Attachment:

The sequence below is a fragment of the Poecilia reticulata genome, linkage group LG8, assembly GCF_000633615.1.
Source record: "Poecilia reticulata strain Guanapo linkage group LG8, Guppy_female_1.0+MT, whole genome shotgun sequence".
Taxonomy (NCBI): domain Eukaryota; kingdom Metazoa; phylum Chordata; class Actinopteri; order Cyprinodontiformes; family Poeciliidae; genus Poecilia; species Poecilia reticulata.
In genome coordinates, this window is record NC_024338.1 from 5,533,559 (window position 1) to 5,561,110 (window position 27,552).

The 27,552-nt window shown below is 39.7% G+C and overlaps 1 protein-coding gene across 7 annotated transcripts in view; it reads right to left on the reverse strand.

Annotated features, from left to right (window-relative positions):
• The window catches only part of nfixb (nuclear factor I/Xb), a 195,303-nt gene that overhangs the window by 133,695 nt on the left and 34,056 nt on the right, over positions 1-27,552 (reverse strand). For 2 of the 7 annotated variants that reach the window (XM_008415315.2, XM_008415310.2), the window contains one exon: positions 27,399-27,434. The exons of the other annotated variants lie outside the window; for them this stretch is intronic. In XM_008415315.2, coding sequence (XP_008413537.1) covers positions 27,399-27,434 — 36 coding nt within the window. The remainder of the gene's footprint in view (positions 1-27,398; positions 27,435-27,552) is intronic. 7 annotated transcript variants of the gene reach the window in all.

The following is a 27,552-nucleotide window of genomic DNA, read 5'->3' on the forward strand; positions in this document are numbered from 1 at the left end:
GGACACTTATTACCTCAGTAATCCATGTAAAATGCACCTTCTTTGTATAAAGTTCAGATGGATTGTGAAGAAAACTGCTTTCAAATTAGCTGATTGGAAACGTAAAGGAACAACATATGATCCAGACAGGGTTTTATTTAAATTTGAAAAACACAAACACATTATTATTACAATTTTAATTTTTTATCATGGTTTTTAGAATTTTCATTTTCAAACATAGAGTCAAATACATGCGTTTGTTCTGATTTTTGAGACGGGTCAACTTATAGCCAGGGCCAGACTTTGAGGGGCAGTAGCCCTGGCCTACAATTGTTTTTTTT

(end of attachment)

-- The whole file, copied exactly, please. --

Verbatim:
The sequence below is a fragment of the Poecilia reticulata genome, linkage group LG8, assembly GCF_000633615.1.
Source record: "Poecilia reticulata strain Guanapo linkage group LG8, Guppy_female_1.0+MT, whole genome shotgun sequence".
Taxonomy (NCBI): domain Eukaryota; kingdom Metazoa; phylum Chordata; class Actinopteri; order Cyprinodontiformes; family Poeciliidae; genus Poecilia; species Poecilia reticulata.
In genome coordinates, this window is record NC_024338.1 from 5,533,559 (window position 1) to 5,561,110 (window position 27,552).

The 27,552-nt window shown below is 39.7% G+C and overlaps 1 protein-coding gene across 7 annotated transcripts in view; it reads right to left on the reverse strand.

Annotated features, from left to right (window-relative positions):
• The window catches only part of nfixb (nuclear factor I/Xb), a 195,303-nt gene that overhangs the window by 133,695 nt on the left and 34,056 nt on the right, over positions 1-27,552 (reverse strand). For 2 of the 7 annotated variants that reach the window (XM_008415315.2, XM_008415310.2), the window contains one exon: positions 27,399-27,434. The exons of the other annotated variants lie outside the window; for them this stretch is intronic. In XM_008415315.2, coding sequence (XP_008413537.1) covers positions 27,399-27,434 — 36 coding nt within the window. The remainder of the gene's footprint in view (positions 1-27,398; positions 27,435-27,552) is intronic. 7 annotated transcript variants of the gene reach the window in all.

The following is a 27,552-nucleotide window of genomic DNA, read 5'->3' on the forward strand; positions in this document are numbered from 1 at the left end:
GGACACTTATTACCTCAGTAATCCATGTAAAATGCACCTTCTTTGTATAAAGTTCAGATGGATTGTGAAGAAAACTGCTTTCAAATTAGCTGATTGGAAACGTAAAGGAACAACATATGATCCAGACAGGGTTTTATTTAAATTTGAAAAACACAAACACATTATTATTACAATTTTAATTTTTTATCATGGTTTTTAGAATTTTCATTTTCAAACATAGAGTCAAATACATGCGTTTGTTCTGATTTTTGAGACGGGTCAACTTATAGCCAGGGCCAGACTTTGAGGGGCAGTAGCCCTGGCCTACAATTGTTTTTTTT